Friday, March 7, 2014

Internet of Things is Creeping into the Average Lives of Consumers

Internet of Things Gone Wild

Thanks to rapid innovation, our lives are getting easier. But there is a price to be paid. The Internet of Things is creeping into the average lives of consumers in unexpected ways, creating new vulnerabilities even in what was once the safety of our own homes.

There’s the report late last week from California-based security firm Proofpoint uncovering the first proven Internet of Things-based attack that hijacked such smart household equipment as home routers, smart TVs, and even one unsuspecting and apparently innocent refrigerator to generate spam. The attack, which took place between December 23 and January 6, generated over 750,000 “malicious email communications” and involved over 100,000 “everyday consumer gadgets.”

Each of the below developments has been built to automatically collect data about users and send that data to others. The developers insist this data is being used to enhance the consumer experience in some way; but what they don't often reveal is all the ways that data is being used to help them make money or achieve some other objective.

Take a look at these examples and think twice before you volunteer your personal information by purchasing one of these "smart" products.

  • LG markets a fridge that sends a text when the milk runs out, and this article says experts have long warned such a gadget is an attractive "soft target" for hackers. In fact, in one recent attack on 100,000 smart gadgets, 750,000 spam emails were sent to their owners.
  • Google's smart contact lenses check in and report on your health, monitoring things like gluclose levels in your tears. One commenter's question was intended to be sarcastic, but in every joke there is a grain of truth. He asked: Will it send the wearer's glucose levels directly to the NSA or does that only happen after the contact lens syncs with Google's cloud? The fact is, if the lenses can report glucose levels, it is also technically possible to program them to report on many other types of activities, as well as more of your body contents and characteristics.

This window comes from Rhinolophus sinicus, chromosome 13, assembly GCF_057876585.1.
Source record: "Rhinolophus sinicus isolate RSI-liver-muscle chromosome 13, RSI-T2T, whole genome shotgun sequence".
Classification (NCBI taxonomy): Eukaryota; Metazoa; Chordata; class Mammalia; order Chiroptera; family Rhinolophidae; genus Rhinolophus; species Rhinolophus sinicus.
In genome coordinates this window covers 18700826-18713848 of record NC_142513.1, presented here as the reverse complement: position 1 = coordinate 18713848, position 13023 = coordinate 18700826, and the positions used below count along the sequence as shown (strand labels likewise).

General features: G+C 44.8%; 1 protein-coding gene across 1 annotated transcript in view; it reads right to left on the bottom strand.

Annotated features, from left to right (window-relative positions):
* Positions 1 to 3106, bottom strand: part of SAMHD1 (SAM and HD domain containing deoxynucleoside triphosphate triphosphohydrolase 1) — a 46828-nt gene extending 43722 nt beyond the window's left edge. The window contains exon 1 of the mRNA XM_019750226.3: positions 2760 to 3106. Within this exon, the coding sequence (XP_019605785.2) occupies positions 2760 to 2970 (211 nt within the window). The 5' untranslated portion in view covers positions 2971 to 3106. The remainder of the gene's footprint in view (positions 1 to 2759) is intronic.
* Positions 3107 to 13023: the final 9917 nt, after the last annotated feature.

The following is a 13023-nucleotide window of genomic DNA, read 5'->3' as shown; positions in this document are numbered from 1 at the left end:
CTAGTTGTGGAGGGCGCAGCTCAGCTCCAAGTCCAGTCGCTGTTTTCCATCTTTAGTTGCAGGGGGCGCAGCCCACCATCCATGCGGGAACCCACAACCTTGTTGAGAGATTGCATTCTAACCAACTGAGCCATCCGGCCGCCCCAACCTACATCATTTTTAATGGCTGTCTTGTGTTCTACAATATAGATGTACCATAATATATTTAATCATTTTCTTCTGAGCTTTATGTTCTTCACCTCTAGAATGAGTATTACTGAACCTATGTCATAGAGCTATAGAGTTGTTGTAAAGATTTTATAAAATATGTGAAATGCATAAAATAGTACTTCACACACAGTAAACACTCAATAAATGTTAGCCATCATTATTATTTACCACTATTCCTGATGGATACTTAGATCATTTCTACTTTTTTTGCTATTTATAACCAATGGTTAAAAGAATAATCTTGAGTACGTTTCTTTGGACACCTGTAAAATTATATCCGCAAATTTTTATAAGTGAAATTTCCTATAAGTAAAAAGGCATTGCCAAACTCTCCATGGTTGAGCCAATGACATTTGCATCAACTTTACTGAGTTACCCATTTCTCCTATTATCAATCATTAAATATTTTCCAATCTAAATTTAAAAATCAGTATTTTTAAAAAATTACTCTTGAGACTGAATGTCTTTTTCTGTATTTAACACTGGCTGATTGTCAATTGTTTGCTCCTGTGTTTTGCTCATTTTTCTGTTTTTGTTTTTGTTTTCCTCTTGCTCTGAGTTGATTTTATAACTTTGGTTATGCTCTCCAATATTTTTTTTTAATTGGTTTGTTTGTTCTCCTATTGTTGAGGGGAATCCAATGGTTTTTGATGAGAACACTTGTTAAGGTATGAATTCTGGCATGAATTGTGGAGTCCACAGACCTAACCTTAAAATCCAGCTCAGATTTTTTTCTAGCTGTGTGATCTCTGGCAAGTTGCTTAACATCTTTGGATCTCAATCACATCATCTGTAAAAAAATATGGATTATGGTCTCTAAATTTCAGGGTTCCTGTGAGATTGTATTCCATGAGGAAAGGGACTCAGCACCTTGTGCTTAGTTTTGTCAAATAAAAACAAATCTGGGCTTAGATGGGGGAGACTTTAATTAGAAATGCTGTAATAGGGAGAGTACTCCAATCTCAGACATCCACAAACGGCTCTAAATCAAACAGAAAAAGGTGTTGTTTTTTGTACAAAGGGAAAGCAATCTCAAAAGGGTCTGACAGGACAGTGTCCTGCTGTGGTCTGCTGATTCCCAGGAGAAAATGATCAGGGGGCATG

• Wearables devices monitor physical activity and connect wirelessly to online services charged with collecting data on the wearer. If insurance companies were able to collect and use this data for their underwriting purposes (which now let employers charge employees different health insurance rates based on whether they exercise, eat right or make healthy choices), these devices could spell disaster for insurance costs... not to mention the potential impacts if employers, potential employers, family members, etc. obtain the data.    
  • Video baby monitors send signals far and wide. To test the vulnerability of these smart gadgets, a Miami TV reporter attached one of these baby-monitor receivers to the dashboard of his car. In just a few minutes, he was able to pick up images of babies and bedrooms. Traditional audio montiors are vulnerable, as well. During the summer of 2013, ABC News reported on a Houston couple who heard cursing and lewd remarks coming from their 2-year-old's baby monitor. It had been hacked.
  • A clip-on camera takes a still image every 30 seconds in an effort to "record your life." How often have you come across a photo of yourself that if taken out of context could cause others to jump to the wrong conclusion (college days, anyone)? Worse, what happens when someone with a clip-on camera enters a public restroom or locker room and takes pictures of people (or children) in various stages of undress?